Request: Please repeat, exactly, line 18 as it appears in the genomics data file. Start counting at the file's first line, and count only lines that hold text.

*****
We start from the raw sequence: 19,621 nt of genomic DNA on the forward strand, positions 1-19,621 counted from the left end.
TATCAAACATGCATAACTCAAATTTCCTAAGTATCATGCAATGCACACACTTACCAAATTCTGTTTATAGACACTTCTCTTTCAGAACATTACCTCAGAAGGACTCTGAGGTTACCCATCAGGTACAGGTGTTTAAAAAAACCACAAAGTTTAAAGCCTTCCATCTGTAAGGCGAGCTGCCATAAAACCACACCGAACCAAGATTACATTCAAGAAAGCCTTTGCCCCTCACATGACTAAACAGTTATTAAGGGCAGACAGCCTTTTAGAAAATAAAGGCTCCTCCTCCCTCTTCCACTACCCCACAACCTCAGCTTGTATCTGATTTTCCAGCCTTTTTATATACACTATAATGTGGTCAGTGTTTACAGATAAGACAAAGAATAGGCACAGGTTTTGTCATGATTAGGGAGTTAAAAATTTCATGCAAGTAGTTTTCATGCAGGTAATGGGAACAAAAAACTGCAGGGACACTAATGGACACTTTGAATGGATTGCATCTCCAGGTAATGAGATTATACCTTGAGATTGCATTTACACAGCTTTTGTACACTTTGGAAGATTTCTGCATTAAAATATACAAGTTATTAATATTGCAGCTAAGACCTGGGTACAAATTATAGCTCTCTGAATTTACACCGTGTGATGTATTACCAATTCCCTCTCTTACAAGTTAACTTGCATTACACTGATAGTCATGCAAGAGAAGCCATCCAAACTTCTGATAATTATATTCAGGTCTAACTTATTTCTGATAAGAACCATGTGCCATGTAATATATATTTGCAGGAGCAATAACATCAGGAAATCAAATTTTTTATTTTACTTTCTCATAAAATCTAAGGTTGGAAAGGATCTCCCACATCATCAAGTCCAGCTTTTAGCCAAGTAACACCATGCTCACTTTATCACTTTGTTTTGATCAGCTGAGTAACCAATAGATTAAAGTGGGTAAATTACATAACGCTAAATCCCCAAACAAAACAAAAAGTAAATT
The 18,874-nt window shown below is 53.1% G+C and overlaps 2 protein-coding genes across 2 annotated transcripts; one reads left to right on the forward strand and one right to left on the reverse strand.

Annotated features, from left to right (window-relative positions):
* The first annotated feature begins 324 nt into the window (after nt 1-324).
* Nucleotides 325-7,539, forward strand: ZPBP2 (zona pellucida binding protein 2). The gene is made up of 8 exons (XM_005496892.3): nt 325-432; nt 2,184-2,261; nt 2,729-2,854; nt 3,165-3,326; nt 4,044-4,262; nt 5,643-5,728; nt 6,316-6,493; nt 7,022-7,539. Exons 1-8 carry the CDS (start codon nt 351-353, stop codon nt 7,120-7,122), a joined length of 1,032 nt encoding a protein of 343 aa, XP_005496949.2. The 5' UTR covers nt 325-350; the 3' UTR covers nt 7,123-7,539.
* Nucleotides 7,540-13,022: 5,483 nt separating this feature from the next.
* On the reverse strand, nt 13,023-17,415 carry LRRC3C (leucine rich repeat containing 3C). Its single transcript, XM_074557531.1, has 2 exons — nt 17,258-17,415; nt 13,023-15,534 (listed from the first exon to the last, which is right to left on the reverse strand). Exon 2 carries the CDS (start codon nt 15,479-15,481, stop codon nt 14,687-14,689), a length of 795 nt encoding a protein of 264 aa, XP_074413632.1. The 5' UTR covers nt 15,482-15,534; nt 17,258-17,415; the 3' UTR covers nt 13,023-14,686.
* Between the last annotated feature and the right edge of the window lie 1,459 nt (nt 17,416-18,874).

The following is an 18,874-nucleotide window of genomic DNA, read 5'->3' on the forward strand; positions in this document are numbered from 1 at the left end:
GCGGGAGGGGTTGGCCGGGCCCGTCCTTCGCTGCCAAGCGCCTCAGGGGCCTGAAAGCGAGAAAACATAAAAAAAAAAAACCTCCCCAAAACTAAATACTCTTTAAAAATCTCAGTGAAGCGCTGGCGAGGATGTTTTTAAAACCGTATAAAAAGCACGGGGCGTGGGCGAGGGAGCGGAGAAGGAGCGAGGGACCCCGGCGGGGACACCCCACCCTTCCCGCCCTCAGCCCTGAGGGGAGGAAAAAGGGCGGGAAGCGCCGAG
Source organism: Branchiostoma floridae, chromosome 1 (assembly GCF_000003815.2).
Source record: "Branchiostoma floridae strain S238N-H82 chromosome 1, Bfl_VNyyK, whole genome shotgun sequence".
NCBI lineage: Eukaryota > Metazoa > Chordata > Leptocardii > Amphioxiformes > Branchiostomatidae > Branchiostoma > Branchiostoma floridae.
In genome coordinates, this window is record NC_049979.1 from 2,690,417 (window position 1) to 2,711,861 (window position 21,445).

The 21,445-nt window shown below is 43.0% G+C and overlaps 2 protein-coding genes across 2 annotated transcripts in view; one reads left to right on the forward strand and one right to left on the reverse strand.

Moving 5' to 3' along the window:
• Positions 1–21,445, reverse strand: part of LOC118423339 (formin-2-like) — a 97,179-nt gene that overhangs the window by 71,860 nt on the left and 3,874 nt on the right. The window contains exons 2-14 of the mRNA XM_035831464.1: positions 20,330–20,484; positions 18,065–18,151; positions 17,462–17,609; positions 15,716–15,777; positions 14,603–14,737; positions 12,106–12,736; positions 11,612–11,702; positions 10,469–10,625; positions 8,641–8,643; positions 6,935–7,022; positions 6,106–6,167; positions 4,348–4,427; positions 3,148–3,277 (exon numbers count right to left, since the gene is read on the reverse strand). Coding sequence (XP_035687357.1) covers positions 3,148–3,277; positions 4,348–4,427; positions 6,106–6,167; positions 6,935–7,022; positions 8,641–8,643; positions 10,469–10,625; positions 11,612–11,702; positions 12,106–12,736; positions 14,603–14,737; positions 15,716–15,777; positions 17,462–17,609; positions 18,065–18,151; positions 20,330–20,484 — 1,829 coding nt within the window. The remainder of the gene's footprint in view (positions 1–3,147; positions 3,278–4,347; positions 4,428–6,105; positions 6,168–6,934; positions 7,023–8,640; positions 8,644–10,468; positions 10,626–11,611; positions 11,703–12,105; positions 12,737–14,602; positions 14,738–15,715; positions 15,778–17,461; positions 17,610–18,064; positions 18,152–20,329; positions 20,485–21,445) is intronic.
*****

• Positions 1–21,445, reverse strand: part of LOC118423339 (formin-2-like) — a 97,179-nt gene that overhangs the window by 71,860 nt on the left and 3,874 nt on the right. The window contains exons 2-14 of the mRNA XM_035831464.1: positions 20,330–20,484; positions 18,065–18,151; positions 17,462–17,609; positions 15,716–15,777; positions 14,603–14,737; positions 12,106–12,736; positions 11,612–11,702; positions 10,469–10,625; positions 8,641–8,643; positions 6,935–7,022; positions 6,106–6,167; positions 4,348–4,427; positions 3,148–3,277 (exon numbers count right to left, since the gene is read on the reverse strand). Coding sequence (XP_035687357.1) covers positions 3,148–3,277; positions 4,348–4,427; positions 6,106–6,167; positions 6,935–7,022; positions 8,641–8,643; positions 10,469–10,625; positions 11,612–11,702; positions 12,106–12,736; positions 14,603–14,737; positions 15,716–15,777; positions 17,462–17,609; positions 18,065–18,151; positions 20,330–20,484 — 1,829 coding nt within the window. The remainder of the gene's footprint in view (positions 1–3,147; positions 3,278–4,347; positions 4,428–6,105; positions 6,168–6,934; positions 7,023–8,640; positions 8,644–10,468; positions 10,626–11,611; positions 11,703–12,105; positions 12,737–14,602; positions 14,738–15,715; positions 15,778–17,461; positions 17,610–18,064; positions 18,152–20,329; positions 20,485–21,445) is intronic.